Clients etc.

Stories To Value is a new concept and a new company, started in 2013. It was founded in response to interest from the business sector in David's work with narrative approaches to engagement in the education world. So far David has worked with the following business consultants and leaders:

Expert Alumni, executive headhunting consultancy (narrative development and blogging)

The Joplin Group leadership and e-collaboration collective (start-up narrative development and alignment - ongoing)

Group Partners Ltd, corporate creative thinking consultancy (David is also member of the Group Partners 'Expert Network')

Global Experience Networks (gleXnet), global social economy platform for knowledge based portfolio professionals (startup narrative development and alignment with investors, clients and members - ongoing

And here are some of their testimonials:

“Stunning!” (John Caswell, CEO Group Partners ltd. corporate leadership consultancy.)

"David is a superb wordsmith with the intellectual and intuitive ability to get the big picture clear. His ability to grasp, capture and communicate the complex web of stories around global changes in the way that work is done makes him a highly valued and respected member of the team at Global Experience Networks." (Jon Glesinger, founder gleXnet and Expert Alumni.)

(For more testimonials in the education field please
click here)

That is just the beginning ... The world is a pearl in our oyster. There is a strong trend towards using story to help with business development, as you can see from some of the other companies using it. Here is a just a tiny sample:

  • Xerox - recognising that its repair personnel learned to fix machines by trading stories rather than reading manuals - has created its stories into a database called Eureka that Fortune estimates is worth $100 million to the company.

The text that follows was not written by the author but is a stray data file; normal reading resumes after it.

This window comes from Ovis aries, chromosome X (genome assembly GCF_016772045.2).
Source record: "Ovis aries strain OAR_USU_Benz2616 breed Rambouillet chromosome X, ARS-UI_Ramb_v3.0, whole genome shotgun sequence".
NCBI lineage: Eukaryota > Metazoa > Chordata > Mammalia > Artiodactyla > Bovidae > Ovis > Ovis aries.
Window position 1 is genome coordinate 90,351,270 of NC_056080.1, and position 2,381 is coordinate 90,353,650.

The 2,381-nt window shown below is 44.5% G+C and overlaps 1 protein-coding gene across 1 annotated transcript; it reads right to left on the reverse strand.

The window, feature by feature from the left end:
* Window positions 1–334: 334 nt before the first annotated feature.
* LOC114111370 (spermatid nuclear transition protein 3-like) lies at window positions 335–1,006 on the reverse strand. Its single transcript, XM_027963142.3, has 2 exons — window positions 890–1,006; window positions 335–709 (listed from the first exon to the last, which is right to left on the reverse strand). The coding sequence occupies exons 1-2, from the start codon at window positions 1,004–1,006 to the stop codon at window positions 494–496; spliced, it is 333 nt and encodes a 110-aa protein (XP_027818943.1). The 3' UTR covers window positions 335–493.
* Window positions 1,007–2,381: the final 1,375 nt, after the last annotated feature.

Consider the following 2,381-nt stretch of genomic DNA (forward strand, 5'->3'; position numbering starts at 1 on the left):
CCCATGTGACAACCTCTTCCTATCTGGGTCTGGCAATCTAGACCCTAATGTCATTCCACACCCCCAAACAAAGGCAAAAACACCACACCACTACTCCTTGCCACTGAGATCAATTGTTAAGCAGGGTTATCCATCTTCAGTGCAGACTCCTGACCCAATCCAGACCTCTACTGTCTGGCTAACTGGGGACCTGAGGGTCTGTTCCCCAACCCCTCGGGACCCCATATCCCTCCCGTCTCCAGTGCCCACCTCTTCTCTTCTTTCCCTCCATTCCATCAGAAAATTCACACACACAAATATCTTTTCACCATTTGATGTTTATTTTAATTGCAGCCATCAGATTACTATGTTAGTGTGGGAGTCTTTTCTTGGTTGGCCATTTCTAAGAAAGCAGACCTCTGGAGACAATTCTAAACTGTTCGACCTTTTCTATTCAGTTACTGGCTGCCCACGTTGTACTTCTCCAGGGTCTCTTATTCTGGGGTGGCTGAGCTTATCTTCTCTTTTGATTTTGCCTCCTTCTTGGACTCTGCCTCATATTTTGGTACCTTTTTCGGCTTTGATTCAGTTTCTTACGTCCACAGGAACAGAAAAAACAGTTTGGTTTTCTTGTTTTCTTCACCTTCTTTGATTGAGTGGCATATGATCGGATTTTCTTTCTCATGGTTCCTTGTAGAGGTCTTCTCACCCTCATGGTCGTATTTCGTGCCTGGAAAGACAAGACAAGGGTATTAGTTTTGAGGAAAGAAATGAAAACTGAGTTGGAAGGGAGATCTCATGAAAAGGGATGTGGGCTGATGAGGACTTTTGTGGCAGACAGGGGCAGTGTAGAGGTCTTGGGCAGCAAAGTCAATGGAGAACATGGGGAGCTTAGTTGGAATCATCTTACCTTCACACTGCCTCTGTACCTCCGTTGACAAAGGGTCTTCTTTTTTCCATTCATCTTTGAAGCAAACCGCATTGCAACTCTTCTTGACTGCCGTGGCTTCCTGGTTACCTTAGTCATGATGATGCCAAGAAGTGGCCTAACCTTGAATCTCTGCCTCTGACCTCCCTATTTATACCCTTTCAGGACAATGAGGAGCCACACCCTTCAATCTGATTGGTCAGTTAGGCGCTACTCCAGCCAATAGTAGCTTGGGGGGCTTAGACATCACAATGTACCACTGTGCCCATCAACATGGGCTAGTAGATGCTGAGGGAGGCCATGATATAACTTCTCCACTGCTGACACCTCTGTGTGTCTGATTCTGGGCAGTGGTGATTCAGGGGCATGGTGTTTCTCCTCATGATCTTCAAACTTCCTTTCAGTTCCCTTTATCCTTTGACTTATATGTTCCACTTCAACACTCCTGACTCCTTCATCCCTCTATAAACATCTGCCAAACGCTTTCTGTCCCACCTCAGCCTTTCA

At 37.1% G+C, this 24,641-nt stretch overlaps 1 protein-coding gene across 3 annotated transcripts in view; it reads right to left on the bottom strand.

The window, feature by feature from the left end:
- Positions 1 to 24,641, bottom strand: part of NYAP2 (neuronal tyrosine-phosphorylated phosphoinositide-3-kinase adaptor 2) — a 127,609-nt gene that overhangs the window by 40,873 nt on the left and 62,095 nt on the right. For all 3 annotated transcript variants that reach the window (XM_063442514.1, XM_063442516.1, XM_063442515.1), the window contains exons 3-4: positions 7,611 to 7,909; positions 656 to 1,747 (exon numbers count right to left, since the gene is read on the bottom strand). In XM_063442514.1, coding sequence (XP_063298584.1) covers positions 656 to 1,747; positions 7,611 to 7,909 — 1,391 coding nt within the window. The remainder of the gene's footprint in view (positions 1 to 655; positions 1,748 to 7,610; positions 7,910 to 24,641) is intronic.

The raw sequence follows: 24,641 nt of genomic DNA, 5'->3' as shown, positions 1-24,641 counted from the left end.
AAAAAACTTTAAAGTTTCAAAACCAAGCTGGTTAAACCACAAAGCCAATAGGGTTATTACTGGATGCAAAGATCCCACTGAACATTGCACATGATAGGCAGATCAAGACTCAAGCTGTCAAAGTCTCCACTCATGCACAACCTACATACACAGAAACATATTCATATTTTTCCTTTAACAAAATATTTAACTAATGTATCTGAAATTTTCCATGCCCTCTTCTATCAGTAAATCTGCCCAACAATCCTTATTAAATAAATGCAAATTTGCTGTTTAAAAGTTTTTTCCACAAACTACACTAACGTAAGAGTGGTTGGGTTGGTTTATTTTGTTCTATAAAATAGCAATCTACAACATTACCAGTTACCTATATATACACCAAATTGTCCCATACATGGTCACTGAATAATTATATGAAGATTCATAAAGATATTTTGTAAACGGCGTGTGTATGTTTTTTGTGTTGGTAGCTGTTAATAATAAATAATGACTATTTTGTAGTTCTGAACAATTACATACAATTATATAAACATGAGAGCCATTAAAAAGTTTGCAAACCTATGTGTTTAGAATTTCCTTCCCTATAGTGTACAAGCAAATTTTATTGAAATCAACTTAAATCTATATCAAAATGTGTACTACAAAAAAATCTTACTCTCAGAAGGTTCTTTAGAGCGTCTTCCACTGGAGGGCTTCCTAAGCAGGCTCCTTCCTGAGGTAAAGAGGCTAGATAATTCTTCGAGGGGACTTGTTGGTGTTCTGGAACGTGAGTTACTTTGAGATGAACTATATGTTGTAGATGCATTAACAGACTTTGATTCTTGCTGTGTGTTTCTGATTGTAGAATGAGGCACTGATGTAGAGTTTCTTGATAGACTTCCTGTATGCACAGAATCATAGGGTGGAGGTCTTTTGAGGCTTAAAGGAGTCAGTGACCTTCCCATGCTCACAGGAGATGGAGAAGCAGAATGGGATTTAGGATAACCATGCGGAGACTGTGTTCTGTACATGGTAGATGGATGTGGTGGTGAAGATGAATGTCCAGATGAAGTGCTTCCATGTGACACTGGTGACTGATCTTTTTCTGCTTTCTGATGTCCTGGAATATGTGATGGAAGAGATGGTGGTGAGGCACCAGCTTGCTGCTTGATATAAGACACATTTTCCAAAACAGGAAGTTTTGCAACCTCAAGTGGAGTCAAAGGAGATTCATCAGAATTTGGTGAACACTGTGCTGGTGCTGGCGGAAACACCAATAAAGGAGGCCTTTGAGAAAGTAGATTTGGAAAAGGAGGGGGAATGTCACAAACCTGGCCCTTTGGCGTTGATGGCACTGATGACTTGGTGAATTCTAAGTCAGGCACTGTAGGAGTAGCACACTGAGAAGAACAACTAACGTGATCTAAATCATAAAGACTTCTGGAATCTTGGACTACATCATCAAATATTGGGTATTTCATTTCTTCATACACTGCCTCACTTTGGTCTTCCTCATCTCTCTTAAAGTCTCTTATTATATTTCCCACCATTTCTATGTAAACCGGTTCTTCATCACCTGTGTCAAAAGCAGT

• In 'Good Companies Are Storytellers. Great Companies Are Storydoers', by Ty Montague (Harvard Business Review Blog, 1:00 PM July 16, 2013) research shows that companies who use storytelling to inform their actions, who live the story instead of just telling it (including Walt Disney, Starbucks, American Express, Apple, Jet Blue, and IBM), get 20 times as many social media mentions, spend almost a third less on advertising and grow almost twice as quickly, Click here for more detail: http://blogs.hbr.org/cs/2013/07/good_companies_are_storyteller.html
  • Mitsui - Utsuda (Chief Executive & President) has instilled storytelling as an important part of their planning process. Utsuda encouraged all employees to tell a story at their annual review about why a goal was important to them and the company, how it aligned with their values as well as the company’s, and what good it would do them and the company in the future. The process of creating, telling, and sharing stories was instrumental in changing Mitsui’s culture. It led employees to sell their ideas more persuasively and made them think about the quality of the work they would do before calculating the profits.
  • Canon - Fujio Mitarai, Canon’s chairman, asks everyone to submit an annual business plan with a story. He kicks off the process by writing a story about how the company can achieve the numerical goals he has established. That trickles down through senior managers and middle managers to all employees. Everyone at Canon has to back up the numbers with a narrative. 'That’s how skills are cultivated and our people grow,' Mitarai explains. 'It forms the foundation of Canon’s strength.'